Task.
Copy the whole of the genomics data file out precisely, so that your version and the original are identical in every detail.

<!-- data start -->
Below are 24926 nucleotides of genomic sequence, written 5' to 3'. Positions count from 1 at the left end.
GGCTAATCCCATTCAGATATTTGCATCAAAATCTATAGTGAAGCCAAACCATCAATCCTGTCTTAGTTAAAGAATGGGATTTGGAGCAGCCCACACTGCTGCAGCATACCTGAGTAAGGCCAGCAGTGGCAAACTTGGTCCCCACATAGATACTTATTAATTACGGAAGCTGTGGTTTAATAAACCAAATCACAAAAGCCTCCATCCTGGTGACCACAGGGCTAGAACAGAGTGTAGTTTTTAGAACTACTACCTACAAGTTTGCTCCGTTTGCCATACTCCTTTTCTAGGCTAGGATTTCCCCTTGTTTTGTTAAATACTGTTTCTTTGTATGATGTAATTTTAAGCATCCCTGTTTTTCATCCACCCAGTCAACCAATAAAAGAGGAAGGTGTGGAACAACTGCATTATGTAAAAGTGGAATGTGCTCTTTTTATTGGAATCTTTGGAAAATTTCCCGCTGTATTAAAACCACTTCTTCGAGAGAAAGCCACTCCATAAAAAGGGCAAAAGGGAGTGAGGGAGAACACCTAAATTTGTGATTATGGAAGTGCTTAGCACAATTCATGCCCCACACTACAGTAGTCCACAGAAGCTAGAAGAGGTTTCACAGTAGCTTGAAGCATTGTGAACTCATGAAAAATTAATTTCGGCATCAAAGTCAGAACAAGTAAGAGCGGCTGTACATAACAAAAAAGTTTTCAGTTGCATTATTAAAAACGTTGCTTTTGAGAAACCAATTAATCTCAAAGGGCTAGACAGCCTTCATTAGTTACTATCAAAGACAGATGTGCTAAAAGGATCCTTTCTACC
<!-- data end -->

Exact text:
Below are 24926 nucleotides of genomic sequence, written 5' to 3'. Positions count from 1 at the left end.
GGCTAATCCCATTCAGATATTTGCATCAAAATCTATAGTGAAGCCAAACCATCAATCCTGTCTTAGTTAAAGAATGGGATTTGGAGCAGCCCACACTGCTGCAGCATACCTGAGTAAGGCCAGCAGTGGCAAACTTGGTCCCCACATAGATACTTATTAATTACGGAAGCTGTGGTTTAATAAACCAAATCACAAAAGCCTCCATCCTGGTGACCACAGGGCTAGAACAGAGTGTAGTTTTTAGAACTACTACCTACAAGTTTGCTCCGTTTGCCATACTCCTTTTCTAGGCTAGGATTTCCCCTTGTTTTGTTAAATACTGTTTCTTTGTATGATGTAATTTTAAGCATCCCTGTTTTTCATCCACCCAGTCAACCAATAAAAGAGGAAGGTGTGGAACAACTGCATTATGTAAAAGTGGAATGTGCTCTTTTTATTGGAATCTTTGGAAAATTTCCCGCTGTATTAAAACCACTTCTTCGAGAGAAAGCCACTCCATAAAAAGGGCAAAAGGGAGTGAGGGAGAACACCTAAATTTGTGATTATGGAAGTGCTTAGCACAATTCATGCCCCACACTACAGTAGTCCACAGAAGCTAGAAGAGGTTTCACAGTAGCTTGAAGCATTGTGAACTCATGAAAAATTAATTTCGGCATCAAAGTCAGAACAAGTAAGAGCGGCTGTACATAACAAAAAAGTTTTCAGTTGCATTATTAAAAACGTTGCTTTTGAGAAACCAATTAATCTCAAAGGGCTAGACAGCCTTCATTAGTTACTATCAAAGACAGATGTGCTAAAAGGATCCTTTCTACC